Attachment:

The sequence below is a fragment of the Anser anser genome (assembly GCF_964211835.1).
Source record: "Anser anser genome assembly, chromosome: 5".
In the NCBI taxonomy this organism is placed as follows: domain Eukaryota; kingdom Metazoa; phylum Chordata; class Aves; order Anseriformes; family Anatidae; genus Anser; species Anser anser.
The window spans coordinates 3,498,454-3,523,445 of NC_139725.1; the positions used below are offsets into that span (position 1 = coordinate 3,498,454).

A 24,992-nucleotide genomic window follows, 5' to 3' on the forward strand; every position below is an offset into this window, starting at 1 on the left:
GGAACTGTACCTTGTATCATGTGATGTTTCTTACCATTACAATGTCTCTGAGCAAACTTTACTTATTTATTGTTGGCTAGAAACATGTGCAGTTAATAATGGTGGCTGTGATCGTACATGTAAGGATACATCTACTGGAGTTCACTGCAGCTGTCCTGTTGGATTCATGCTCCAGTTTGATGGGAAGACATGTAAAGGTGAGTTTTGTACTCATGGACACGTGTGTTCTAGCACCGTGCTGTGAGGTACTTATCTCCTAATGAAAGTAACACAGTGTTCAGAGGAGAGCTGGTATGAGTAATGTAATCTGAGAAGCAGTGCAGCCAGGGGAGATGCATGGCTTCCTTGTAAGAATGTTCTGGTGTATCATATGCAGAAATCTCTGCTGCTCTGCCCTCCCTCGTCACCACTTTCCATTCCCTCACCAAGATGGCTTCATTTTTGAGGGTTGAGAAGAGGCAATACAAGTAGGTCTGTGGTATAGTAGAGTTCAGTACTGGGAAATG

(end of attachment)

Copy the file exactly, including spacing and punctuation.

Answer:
The sequence below is a fragment of the Anser anser genome (assembly GCF_964211835.1).
Source record: "Anser anser genome assembly, chromosome: 5".
In the NCBI taxonomy this organism is placed as follows: domain Eukaryota; kingdom Metazoa; phylum Chordata; class Aves; order Anseriformes; family Anatidae; genus Anser; species Anser anser.
The window spans coordinates 3,498,454-3,523,445 of NC_139725.1; the positions used below are offsets into that span (position 1 = coordinate 3,498,454).

A 24,992-nucleotide genomic window follows, 5' to 3' on the forward strand; every position below is an offset into this window, starting at 1 on the left:
GGAACTGTACCTTGTATCATGTGATGTTTCTTACCATTACAATGTCTCTGAGCAAACTTTACTTATTTATTGTTGGCTAGAAACATGTGCAGTTAATAATGGTGGCTGTGATCGTACATGTAAGGATACATCTACTGGAGTTCACTGCAGCTGTCCTGTTGGATTCATGCTCCAGTTTGATGGGAAGACATGTAAAGGTGAGTTTTGTACTCATGGACACGTGTGTTCTAGCACCGTGCTGTGAGGTACTTATCTCCTAATGAAAGTAACACAGTGTTCAGAGGAGAGCTGGTATGAGTAATGTAATCTGAGAAGCAGTGCAGCCAGGGGAGATGCATGGCTTCCTTGTAAGAATGTTCTGGTGTATCATATGCAGAAATCTCTGCTGCTCTGCCCTCCCTCGTCACCACTTTCCATTCCCTCACCAAGATGGCTTCATTTTTGAGGGTTGAGAAGAGGCAATACAAGTAGGTCTGTGGTATAGTAGAGTTCAGTACTGGGAAATG